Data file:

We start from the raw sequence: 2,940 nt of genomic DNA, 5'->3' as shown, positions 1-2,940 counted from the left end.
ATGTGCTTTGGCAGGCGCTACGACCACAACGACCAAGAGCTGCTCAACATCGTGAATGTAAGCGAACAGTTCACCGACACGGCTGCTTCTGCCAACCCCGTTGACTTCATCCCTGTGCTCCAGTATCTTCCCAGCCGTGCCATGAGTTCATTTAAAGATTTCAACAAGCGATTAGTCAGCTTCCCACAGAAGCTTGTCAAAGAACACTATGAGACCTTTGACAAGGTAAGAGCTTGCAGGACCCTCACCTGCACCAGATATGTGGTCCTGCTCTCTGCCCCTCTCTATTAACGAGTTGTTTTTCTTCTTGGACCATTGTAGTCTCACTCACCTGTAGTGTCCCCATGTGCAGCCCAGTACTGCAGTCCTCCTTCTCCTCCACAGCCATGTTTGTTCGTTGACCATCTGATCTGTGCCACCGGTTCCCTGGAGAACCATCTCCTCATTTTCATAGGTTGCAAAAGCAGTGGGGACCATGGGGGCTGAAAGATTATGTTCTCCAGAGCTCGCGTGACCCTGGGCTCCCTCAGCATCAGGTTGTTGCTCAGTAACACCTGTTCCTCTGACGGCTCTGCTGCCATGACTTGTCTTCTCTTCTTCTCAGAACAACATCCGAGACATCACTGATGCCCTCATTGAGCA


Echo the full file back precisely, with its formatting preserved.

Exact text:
We start from the raw sequence: 2,940 nt of genomic DNA, 5'->3' as shown, positions 1-2,940 counted from the left end.
ATGTGCTTTGGCAGGCGCTACGACCACAACGACCAAGAGCTGCTCAACATCGTGAATGTAAGCGAACAGTTCACCGACACGGCTGCTTCTGCCAACCCCGTTGACTTCATCCCTGTGCTCCAGTATCTTCCCAGCCGTGCCATGAGTTCATTTAAAGATTTCAACAAGCGATTAGTCAGCTTCCCACAGAAGCTTGTCAAAGAACACTATGAGACCTTTGACAAGGTAAGAGCTTGCAGGACCCTCACCTGCACCAGATATGTGGTCCTGCTCTCTGCCCCTCTCTATTAACGAGTTGTTTTTCTTCTTGGACCATTGTAGTCTCACTCACCTGTAGTGTCCCCATGTGCAGCCCAGTACTGCAGTCCTCCTTCTCCTCCACAGCCATGTTTGTTCGTTGACCATCTGATCTGTGCCACCGGTTCCCTGGAGAACCATCTCCTCATTTTCATAGGTTGCAAAAGCAGTGGGGACCATGGGGGCTGAAAGATTATGTTCTCCAGAGCTCGCGTGACCCTGGGCTCCCTCAGCATCAGGTTGTTGCTCAGTAACACCTGTTCCTCTGACGGCTCTGCTGCCATGACTTGTCTTCTCTTCTTCTCAGAACAACATCCGAGACATCACTGATGCCCTCATTGAGCA